Patrice Gopo is a 2017-2018 North Carolina Arts Council Literature Fellow and former participant in two Collegeville writing workshops: Exploring Identity and (Dis)Belonging through the Personal Essay with Enuma Okoro in 2018 and Apart and Yet Apart with Michael N. McGregor in 2017. She is the daughter of Jamaican immigrants and was born and raised in Alaska. Currently, she lives in North Carolina with her husband and children.
Gopo’s writing brings a fresh perspective to conversations about race, identity, immigration, and belonging in the global landscape. Her first book, an essay collection titled All the Colors We Will See: Reflections on Barriers, Brokenness, and Finding Our Way, will be released in August, 2018. Bearings Online contributor and fellow Collegeville alumna Josina Guess interviewed Gopo about her book, which sparked conversation about racism, living with multiple identities, and the work of being a writer.
Patrice, I related to your book in so many ways. Thanks for writing it. In your essay Washing Dishes in the Family of God you describe washing dishes at a friend’s house when her husband says you “could be his slave” in an offhand way. The moment emphasizes a tension for black Christian women: we are called to love and serve each other, but that service is also tied to the ugly history of slavery.
I’m curious if that experience made you want to be more direct when people offend you. You write: “Could speaking truth knock the balance of power off its fulcrum? Maybe the truth would set him free.” Is the onus on the offended person to speak up or the offender to wake up?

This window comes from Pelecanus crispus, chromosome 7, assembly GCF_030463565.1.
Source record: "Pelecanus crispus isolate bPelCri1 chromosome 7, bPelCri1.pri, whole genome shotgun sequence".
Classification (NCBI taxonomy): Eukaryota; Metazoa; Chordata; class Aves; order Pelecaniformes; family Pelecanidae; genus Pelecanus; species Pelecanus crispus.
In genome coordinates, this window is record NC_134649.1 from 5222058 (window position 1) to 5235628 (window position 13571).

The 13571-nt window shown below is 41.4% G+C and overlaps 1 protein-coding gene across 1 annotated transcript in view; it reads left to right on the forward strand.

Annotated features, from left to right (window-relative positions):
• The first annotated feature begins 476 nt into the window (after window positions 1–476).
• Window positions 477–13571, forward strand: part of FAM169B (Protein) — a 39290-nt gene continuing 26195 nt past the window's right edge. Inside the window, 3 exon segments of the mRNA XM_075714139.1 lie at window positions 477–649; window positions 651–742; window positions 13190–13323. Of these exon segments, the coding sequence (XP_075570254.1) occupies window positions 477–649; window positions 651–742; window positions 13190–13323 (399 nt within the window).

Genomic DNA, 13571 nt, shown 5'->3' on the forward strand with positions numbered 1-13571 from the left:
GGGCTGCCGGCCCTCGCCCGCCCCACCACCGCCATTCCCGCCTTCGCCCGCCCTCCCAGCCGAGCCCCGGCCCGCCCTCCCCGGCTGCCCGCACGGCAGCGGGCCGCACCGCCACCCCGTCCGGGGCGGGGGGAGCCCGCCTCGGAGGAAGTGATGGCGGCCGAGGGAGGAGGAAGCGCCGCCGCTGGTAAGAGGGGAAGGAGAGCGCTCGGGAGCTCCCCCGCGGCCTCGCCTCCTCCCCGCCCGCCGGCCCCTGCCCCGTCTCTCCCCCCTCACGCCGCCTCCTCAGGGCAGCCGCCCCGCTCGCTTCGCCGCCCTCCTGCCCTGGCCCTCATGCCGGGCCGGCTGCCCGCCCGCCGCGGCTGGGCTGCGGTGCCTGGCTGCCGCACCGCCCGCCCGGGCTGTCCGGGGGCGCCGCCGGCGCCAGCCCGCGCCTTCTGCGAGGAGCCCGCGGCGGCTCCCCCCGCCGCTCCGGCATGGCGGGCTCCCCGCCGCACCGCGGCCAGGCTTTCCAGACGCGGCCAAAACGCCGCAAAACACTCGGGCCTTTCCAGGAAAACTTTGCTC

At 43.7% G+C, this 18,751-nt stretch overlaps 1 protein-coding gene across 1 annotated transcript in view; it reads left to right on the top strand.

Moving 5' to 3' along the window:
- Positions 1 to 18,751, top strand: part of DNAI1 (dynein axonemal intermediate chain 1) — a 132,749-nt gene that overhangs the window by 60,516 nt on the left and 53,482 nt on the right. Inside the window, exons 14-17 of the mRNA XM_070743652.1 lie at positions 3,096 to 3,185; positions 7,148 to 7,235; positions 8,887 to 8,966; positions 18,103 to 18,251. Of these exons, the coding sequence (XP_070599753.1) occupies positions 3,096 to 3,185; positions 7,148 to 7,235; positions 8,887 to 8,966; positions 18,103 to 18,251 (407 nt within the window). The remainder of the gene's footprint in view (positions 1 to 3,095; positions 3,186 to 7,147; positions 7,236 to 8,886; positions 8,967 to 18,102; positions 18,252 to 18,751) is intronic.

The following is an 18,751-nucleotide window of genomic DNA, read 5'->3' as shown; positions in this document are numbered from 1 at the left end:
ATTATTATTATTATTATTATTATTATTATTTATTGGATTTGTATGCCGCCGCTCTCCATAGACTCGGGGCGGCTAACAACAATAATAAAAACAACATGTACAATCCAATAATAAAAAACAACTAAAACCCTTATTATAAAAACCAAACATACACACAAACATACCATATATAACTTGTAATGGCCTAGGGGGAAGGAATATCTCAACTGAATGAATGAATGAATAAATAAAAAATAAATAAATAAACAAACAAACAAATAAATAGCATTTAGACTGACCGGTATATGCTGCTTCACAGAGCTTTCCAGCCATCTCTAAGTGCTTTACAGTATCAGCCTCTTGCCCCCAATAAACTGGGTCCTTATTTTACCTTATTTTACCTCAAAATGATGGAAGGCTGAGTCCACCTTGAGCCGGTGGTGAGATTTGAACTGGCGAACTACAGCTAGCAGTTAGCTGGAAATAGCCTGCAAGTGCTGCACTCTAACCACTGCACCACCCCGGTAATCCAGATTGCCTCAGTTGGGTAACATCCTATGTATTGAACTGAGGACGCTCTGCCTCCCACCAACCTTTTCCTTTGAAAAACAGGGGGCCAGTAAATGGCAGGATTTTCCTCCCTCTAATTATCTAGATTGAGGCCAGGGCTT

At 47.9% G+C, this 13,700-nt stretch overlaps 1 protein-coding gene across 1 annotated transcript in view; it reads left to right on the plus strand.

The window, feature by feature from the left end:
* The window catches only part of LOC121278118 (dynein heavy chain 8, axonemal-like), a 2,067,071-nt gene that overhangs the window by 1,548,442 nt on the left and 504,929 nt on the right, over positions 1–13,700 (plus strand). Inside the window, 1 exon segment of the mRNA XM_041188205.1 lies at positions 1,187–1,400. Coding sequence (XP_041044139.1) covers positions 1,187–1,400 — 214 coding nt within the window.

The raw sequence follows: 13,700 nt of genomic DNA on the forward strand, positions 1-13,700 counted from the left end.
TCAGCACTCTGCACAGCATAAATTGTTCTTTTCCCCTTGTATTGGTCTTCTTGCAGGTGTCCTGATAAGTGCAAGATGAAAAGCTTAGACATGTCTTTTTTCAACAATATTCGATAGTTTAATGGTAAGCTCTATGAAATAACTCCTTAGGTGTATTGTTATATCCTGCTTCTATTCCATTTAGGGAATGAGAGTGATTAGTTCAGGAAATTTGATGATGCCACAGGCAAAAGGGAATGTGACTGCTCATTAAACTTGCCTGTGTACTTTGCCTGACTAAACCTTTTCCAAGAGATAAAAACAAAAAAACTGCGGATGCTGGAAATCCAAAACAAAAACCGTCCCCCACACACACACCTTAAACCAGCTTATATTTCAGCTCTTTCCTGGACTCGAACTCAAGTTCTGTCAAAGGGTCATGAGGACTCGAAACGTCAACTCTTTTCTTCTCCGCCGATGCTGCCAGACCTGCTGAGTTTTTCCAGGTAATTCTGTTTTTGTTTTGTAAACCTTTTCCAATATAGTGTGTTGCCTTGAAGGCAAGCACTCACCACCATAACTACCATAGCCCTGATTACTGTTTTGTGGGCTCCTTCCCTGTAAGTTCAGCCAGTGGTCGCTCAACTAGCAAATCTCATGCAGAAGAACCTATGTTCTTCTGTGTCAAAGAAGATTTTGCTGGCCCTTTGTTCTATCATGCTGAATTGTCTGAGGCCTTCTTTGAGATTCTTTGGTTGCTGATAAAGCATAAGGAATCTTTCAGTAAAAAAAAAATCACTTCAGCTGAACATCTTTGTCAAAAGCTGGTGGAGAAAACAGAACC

In the essay, I write about my hope that I will always speak up during moments like that one. The reality, however, is that it depends. Since that point I have been in plenty of situations where my voice might have brought a greater truth to the situation and I’ve chosen to remain silent for a variety of reasons.
However, what is true is that I now believe I have a choice. I can choose to speak up or I can choose to move on, but it’s still my choice. No one is forcing me to do one or the other. To feel like the onus of responsibility for correcting the offender is always on you can become a burden. I don’t think it would be right for someone to assume that the offended person must always carry that burden. However, I do pause to consider when fear or apprehension about another’s response is what motivates me to remain silent rather than speak.
Another essay I found really moving was An Abundance of Impossible Things, which described the intense fear that so many people of color felt in the wake of the Charleston Massacre and how Confederate flags are often associated with that fear. You describe a hope for “an abundance of impossible things.” What might some of those impossible things be? How do you imagine a transformed Southern landscape?
The mention of the “abundance of impossible things” is at once an allusion to the Resurrection but also a nod back to the idea of possibility and hope that we had when we moved to Charlotte, that this might be a place where we could thrive.
When I think now about the phrase, I think about longing for a place where my family is fully thriving, not just me but also the community, the region, perhaps even the world. As I write this, it feels like a pipe dream and maybe that’s what makes it an impossible thing. But this is what I long for in not just a transformed Southern landscape, but also a transformed world.